Cochlear Implants

Hearing loss can be caused by a variety of factors, including aging and exposure to loud noises. It is estimated that 360 million people around the world are affected by hearing loss.

Although there are many options for treating hearing impairment, none have been able to restore normal hearing completely. A cochlear implant has the potential to help patients hear in noisy environments or understand speech better than with conventional devices like hearing aids. 

Cochlear implants use an array of electrodes surgically implanted into the inner ear to stimulate auditory nerve cells directly, bypassing damaged portions of the ear entirely. The system allows users to perceive sounds via electric signals sent from a microphone worn on the body or head (depending on type) through an external processor unit worn outside their clothing near their waistline area onto which they receive sound information from a transmitter placed behind either earlobe or neck. 

What is a cochlear implant?

A cochlear implant is a small, complex electronic device that can help to provide a sense of sound for people who are profoundly deaf or severely hard-of-hearing with the use of an external portion that sits behind the ear and a second portion surgically placed under the skin. The implant provides information to be transmitted through electrodes on its surface that stimulate parts of a person’s auditory system.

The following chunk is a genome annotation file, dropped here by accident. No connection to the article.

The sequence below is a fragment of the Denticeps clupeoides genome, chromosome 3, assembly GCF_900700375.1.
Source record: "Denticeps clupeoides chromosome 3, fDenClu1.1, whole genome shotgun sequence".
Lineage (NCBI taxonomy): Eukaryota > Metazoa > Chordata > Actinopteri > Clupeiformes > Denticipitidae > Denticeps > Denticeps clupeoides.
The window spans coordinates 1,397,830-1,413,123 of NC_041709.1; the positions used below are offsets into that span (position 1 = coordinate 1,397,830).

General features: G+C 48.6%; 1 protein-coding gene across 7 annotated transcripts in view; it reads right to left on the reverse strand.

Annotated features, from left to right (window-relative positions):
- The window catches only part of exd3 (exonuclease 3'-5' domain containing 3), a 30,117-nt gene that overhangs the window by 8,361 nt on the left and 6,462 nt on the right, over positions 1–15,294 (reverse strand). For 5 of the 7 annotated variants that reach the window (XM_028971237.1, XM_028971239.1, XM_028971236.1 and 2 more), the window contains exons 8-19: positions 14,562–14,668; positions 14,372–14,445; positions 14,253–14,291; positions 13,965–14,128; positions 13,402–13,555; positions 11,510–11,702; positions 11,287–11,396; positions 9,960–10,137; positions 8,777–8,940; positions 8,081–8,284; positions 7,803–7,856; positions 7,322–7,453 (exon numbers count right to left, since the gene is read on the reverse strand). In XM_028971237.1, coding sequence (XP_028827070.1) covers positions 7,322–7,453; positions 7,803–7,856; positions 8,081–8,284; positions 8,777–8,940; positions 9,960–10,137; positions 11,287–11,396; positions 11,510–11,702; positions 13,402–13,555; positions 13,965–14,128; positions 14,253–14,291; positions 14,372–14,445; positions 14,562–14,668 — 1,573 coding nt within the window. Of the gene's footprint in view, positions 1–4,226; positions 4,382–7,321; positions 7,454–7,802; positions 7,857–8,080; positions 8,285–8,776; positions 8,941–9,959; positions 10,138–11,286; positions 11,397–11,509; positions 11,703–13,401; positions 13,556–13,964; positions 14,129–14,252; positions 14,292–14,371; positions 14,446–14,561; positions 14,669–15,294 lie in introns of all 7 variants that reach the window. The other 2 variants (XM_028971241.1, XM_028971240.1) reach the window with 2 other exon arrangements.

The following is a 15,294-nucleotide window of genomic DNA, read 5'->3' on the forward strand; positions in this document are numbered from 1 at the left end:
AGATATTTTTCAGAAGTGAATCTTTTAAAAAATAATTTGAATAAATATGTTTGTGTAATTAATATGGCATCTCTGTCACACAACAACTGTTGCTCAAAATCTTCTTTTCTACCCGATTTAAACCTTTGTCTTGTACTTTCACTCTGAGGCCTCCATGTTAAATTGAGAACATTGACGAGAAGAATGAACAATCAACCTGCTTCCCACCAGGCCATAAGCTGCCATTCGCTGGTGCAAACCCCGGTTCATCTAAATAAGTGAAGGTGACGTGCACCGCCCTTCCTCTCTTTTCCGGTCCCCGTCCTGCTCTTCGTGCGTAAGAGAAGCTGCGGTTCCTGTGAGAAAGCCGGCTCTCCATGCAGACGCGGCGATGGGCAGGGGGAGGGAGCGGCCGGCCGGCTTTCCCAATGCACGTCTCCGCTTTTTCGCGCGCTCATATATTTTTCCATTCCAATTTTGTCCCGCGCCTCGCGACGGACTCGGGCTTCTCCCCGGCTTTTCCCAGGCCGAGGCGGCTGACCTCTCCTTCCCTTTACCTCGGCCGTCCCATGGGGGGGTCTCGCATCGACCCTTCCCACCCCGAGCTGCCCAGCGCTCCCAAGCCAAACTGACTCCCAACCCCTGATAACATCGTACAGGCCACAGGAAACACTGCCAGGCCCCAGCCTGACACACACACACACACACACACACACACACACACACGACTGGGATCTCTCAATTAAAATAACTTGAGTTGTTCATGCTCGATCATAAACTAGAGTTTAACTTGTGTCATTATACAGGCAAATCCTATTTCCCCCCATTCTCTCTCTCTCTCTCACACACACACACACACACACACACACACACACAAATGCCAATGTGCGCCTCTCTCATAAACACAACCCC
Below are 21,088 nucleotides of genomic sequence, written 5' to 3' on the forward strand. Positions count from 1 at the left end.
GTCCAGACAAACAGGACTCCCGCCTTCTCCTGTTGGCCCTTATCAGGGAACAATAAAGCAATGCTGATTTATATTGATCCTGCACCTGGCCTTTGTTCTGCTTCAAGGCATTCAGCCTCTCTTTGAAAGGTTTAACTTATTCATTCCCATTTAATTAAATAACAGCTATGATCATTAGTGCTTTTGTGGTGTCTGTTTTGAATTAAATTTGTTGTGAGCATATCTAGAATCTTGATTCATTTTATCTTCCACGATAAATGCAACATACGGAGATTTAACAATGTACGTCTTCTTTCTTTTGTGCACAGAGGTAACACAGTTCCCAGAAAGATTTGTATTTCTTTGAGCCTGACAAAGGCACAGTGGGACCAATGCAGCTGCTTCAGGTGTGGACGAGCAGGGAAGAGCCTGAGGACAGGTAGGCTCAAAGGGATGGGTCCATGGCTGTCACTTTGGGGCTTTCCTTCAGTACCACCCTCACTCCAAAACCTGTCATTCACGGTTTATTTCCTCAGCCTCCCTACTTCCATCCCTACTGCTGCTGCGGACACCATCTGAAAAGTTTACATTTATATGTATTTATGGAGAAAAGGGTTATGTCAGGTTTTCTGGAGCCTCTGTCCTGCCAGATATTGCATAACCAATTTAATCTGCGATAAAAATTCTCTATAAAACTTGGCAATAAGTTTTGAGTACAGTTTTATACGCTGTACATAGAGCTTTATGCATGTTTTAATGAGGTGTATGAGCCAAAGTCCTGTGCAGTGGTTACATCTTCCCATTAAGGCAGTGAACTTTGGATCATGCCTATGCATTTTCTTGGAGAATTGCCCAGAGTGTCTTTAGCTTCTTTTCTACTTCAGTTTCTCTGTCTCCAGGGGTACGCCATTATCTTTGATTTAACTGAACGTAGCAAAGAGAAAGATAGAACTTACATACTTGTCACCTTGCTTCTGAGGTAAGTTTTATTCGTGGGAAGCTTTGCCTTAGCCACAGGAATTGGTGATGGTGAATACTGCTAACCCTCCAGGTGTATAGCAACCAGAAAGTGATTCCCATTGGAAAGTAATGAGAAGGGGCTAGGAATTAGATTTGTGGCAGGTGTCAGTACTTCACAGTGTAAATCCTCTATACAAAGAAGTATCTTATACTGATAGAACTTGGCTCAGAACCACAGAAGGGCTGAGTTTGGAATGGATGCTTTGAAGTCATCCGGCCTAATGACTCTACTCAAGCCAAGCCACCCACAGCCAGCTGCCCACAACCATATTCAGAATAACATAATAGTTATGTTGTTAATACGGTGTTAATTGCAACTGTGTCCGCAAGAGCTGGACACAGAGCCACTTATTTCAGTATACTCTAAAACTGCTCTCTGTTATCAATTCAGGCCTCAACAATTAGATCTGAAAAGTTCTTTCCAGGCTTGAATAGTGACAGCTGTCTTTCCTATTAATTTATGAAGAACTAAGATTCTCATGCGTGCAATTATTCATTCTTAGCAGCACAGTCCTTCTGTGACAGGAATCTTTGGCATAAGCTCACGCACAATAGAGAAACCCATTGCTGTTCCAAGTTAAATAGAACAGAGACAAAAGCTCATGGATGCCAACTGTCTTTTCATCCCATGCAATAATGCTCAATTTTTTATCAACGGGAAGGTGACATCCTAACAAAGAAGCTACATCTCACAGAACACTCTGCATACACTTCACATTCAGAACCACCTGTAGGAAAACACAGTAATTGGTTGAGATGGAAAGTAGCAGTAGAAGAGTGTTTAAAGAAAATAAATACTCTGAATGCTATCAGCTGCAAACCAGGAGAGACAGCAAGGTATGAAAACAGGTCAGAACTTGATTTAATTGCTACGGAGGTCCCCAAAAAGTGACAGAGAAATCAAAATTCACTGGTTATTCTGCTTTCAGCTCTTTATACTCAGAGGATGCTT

Parts of a cochlear implant

Microphone – picks up sound from the environment.

Speech processor – selects and arranges sounds picked up by the microphone.

Transmitter and receiver/stimulator – receives signals from the speech processor and converts them into electric impulses.

Electrode array – a group of electrodes that collects the impulses from the stimulator and sends them to different locations of the auditory nerve.

A deaf individual may not be able to hear the world around them, but an implant can give them a representation of sounds that they can understand.

How does a cochlear implant work?

It works by bypassing damaged portions of the ear and directly stimulating the auditory nerve. Signals generated by the implant are sent by way of the auditory nerve to the brain, which recognizes these signals as sound. 

The cochlear implant is different from a hearing aid in that it does not amplify sounds like a hearing aid would. Instead, cochlear implants work by generating its own electric signal. 

Who gets cochlear implants?

The idea of cochlear implants is a fairly common one. But, the question remains – who gets them? You may be surprised to learn that cochlear implants are not just for people with significant hearing loss or deafness. In fact, they can work wonders on an individual who has always had some degree of hearing loss. If you’ve never been able to carry on a conversation in the same room as someone else due to any amount of permanent hearing loss, then cochlear implants might be right for you.

Cochlear implants are electronic devices surgically implanted within the inner ear to provide hearing capability to those who have no sound sensitivity because of heredity, injury or advanced age. The device sends out electrical signals based on incoming sounds which are sent from either a microphone (when outside) or from the voice box when talking. Along with electric signals, the cochlear implant also presents an electromagnetic stimulus (usually in the form of radio waves). Cochlear implants are approved by FDA for children and adults who suffer hearing loss due to illness or injury.